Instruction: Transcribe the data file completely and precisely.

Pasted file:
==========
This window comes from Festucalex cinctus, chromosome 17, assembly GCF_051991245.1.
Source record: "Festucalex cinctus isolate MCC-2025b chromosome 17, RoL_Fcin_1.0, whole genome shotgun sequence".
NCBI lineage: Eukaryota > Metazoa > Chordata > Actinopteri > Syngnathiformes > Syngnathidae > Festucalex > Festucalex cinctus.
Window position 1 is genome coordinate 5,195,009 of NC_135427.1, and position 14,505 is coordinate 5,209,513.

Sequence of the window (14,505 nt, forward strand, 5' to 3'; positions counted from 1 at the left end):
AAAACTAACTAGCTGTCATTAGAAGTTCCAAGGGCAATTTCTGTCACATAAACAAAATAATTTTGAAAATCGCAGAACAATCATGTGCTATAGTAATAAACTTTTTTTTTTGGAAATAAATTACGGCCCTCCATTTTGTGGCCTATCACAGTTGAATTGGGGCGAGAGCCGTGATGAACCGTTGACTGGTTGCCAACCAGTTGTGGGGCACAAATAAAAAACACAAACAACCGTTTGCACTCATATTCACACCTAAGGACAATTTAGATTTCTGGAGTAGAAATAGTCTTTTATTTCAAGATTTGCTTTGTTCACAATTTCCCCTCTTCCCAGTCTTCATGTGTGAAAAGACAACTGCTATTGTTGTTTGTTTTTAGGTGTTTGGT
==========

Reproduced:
This window comes from Festucalex cinctus, chromosome 17, assembly GCF_051991245.1.
Source record: "Festucalex cinctus isolate MCC-2025b chromosome 17, RoL_Fcin_1.0, whole genome shotgun sequence".
NCBI lineage: Eukaryota > Metazoa > Chordata > Actinopteri > Syngnathiformes > Syngnathidae > Festucalex > Festucalex cinctus.
Window position 1 is genome coordinate 5,195,009 of NC_135427.1, and position 14,505 is coordinate 5,209,513.

Sequence of the window (14,505 nt, forward strand, 5' to 3'; positions counted from 1 at the left end):
AAAACTAACTAGCTGTCATTAGAAGTTCCAAGGGCAATTTCTGTCACATAAACAAAATAATTTTGAAAATCGCAGAACAATCATGTGCTATAGTAATAAACTTTTTTTTTTGGAAATAAATTACGGCCCTCCATTTTGTGGCCTATCACAGTTGAATTGGGGCGAGAGCCGTGATGAACCGTTGACTGGTTGCCAACCAGTTGTGGGGCACAAATAAAAAACACAAACAACCGTTTGCACTCATATTCACACCTAAGGACAATTTAGATTTCTGGAGTAGAAATAGTCTTTTATTTCAAGATTTGCTTTGTTCACAATTTCCCCTCTTCCCAGTCTTCATGTGTGAAAAGACAACTGCTATTGTTGTTTGTTTTTAGGTGTTTGGT